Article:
China pursues aggressive growth to prevent devastating slowdown: government aims to ‘transform’ economy

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China has set up an ambitious series of reforms for its economy in an effort to boost growth amid a slide in the housing market and spending weakness – primarily economic growth of “around 5%” this year.

“Achieving 5% growth will be challenging,” Elaine Dezenski, senior director and head of the Center on Economic and Financial Power at the Foundation for Defense of Democracies, told Fox News Digital.

“China’s financial data is increasingly unreliable, so even economic news announced after the fact is often questionable,” she said. “Unemployment in China has proven a significant issue for Beijing, rising to a record 21.3% for individuals aged 16 to 24 – forcing the government to suspend records and change the way they record youth unemployment.”

Chinese Premier Li Qiang, the second-most powerful leader in China after President Xi Jinping, delivered a work report at the annual meeting of the National People’s Congress on Tuesday, outlining a number of reforms the government would look to enact. 

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“We should not lose sight of worst-case scenarios,” Li announced in the Great Hall of the People in Tiananmen Square. “We must push ahead with transforming the growth model, making structural adjustments, improving quality, and enhancing performance.”

BEIJING, CHINA – MARCH 10: Chinese President Xi Jinping and other members of the government take part in the closing session of the Chinese People’s Political Consultative Conference (CPPCC) at the Great Hall of the People on March 10, 2022, in Beijing, China. (Kevin Frayer/Getty Images)

China achieved growth of 5.2% last year, surprising analysts. The growth occurred in uneven spurts, indicating structural weaknesses in the economy and spurring action from the government going into 2024. 

Li acknowledged the goal would prove difficult to achieve, but remained optimistic that a “proactive” stance and “prudent” policy was needed. The reforms would aim to “boost employment and incomes and prevent defuse risks.”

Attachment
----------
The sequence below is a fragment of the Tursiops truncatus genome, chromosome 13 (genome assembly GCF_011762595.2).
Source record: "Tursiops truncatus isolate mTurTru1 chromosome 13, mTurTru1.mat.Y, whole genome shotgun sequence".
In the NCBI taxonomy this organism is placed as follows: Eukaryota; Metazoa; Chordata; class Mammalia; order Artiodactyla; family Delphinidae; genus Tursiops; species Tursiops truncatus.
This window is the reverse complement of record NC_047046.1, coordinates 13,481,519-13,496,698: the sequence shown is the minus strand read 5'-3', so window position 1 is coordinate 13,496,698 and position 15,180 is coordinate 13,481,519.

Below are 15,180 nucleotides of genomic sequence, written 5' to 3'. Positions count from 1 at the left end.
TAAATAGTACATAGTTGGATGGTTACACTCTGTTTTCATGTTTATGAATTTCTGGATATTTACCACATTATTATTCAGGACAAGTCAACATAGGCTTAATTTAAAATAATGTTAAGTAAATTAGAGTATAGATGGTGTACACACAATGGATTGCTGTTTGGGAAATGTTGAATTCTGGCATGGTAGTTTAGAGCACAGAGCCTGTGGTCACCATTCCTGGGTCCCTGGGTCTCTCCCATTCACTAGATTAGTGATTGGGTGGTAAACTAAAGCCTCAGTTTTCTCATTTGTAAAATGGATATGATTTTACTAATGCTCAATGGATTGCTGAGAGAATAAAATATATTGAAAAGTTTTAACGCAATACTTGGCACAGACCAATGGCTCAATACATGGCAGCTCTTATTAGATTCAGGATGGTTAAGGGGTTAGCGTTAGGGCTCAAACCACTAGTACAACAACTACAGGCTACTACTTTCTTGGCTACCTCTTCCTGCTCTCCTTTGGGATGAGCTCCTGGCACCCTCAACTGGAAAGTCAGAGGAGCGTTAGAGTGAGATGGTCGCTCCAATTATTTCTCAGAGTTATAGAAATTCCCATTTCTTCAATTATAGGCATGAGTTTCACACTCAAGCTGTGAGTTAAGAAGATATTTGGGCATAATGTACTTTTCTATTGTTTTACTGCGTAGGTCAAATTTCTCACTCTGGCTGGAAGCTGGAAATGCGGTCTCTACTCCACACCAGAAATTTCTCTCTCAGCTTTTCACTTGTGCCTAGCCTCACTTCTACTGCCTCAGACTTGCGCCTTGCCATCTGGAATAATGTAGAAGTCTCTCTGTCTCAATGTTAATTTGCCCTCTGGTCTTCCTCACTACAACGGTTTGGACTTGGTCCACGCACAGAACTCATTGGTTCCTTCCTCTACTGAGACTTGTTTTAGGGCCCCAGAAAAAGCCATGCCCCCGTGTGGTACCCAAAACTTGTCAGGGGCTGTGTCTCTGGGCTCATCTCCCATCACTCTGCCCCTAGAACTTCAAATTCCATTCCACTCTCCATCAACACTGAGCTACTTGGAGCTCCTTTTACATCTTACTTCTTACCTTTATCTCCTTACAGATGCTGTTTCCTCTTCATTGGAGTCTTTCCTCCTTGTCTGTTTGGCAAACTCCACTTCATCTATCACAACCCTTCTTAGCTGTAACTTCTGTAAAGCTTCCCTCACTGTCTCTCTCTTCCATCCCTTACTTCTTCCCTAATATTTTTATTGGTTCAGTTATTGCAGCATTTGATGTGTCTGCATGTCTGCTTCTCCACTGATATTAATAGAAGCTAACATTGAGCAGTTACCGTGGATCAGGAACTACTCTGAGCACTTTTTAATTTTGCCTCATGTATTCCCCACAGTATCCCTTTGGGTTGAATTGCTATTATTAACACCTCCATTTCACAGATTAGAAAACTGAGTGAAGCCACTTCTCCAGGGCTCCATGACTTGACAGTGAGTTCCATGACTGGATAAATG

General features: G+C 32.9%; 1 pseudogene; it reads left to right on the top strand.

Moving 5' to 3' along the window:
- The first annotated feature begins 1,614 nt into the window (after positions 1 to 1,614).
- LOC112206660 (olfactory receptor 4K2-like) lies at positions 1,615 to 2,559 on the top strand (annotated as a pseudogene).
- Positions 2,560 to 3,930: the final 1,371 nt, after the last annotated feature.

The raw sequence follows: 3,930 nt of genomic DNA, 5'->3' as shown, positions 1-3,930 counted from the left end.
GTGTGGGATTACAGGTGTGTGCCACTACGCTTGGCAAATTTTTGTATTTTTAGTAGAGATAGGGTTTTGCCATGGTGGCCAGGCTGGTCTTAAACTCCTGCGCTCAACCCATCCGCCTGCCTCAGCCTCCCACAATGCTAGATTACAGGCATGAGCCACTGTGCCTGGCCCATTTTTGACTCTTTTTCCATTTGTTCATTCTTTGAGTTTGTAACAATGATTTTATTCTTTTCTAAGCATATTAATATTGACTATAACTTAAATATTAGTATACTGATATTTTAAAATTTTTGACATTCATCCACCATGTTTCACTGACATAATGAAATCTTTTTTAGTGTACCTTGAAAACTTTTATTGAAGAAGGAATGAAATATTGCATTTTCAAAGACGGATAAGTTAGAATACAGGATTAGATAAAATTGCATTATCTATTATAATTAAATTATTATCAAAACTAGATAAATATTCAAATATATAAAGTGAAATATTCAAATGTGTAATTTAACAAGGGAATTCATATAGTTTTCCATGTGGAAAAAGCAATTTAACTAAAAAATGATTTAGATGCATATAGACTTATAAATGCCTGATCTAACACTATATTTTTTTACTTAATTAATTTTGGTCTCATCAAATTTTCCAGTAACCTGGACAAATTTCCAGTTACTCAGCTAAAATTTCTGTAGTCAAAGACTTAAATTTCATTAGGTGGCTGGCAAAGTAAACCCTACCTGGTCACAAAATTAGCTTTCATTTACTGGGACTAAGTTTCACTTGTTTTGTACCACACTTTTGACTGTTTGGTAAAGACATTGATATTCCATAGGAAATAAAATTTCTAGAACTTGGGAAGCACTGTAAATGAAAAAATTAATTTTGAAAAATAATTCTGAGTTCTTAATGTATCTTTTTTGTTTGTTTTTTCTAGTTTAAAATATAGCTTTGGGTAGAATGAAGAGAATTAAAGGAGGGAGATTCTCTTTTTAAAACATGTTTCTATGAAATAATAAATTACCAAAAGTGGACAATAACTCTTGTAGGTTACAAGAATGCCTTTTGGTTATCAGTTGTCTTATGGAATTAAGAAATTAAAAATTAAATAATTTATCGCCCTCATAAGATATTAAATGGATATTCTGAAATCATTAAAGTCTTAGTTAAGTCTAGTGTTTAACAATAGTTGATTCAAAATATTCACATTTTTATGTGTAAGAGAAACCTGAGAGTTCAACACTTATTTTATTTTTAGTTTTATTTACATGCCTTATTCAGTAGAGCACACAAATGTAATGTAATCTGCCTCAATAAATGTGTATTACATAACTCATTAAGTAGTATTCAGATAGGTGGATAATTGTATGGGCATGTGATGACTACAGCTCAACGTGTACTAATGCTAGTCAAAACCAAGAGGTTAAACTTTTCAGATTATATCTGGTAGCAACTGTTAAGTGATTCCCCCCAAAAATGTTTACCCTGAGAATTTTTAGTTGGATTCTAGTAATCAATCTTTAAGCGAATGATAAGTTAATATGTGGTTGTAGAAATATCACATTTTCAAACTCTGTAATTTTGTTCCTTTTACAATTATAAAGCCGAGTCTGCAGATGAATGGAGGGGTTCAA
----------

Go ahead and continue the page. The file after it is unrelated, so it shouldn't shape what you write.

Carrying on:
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Officials have admitted that the Chinese economy faces significant resistance, but achieving 5% growth by the end of the year has provided plenty of optimism about their ability to continue fighting off what could prove to be a devastating slowdown in growth. 

Xi Jinping China

Prime Minister Alexander De Croo visits the People’s Republic of China from 10 to 13 January 2024 (Day 2) – Meeting with Chinese President Xi Jinping on January 12, 2024, in Beijing, China. (Didier Lebrun / Photonews via Getty Images)

But Beijing missed its growth targets in 2022, achieving only 3% after setting a goal of 5.5% after zero-COVID policies significantly hampered economic activity throughout the year. The end of such policies could continue to see China hit its growth. 

The International Monetary Fund projected that China would achieve growth of 4.2% in 2024, down slightly from forecasts made in July 2023, according to The Associated Press. Investment in property development sank by 7.9% in the first half of 2023, compared to the same period in the prior year. 

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“China’s economy is in serious trouble – a combination of slowing global growth, weak domestic consumer demand, high youth unemployment, and serious fragility in the property sector,” Dezenski argued. 

China bridge

Ships sail near broken Lixinsha Bridge in Nansha District of Guangzhou, south China’s Guangdong Province, Thursday, February 22, 2024. A few people are dead and missing after a massive container ship crashed into the bridge south of the city of Guangzhou in southern China early Thursday, causing a section of the bridge to come crashing down along with vehicles. (Lu Hanxin/Xinhua via AP)

“One likely way the CCP will look to address their sluggish economy is by increasing exports,” she said. “Doing so will generate growth, but that growth is unlikely to be enough to overcome the major obstacles they face.”

“China is headed towards major economic challenges and even their huge export machinery will not be able to rescue them this time,” she added. “It also creates new risks for China’s two major export markets – the U.S. and Europe: Dumping products like EVs and solar panels may lower costs for consumers, but it will also crowd out U.S. and European manufacturers at a time when these industries are starting to take hold.”

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The general slowdown has shifted expectations, with analysts no longer confident the Chinese economy can overtake the U.S. economy: Recent expectations estimated that China would achieve top billing by some time in the 2030s, but now many question if it will even happen at all. 

Li said Chian wanted to curb industrial overcapacity, flagging more resources for tech innovation and advanced manufacturing – part of Xi’s push for “new productive forces.” 

Reuters contributed to this report. 

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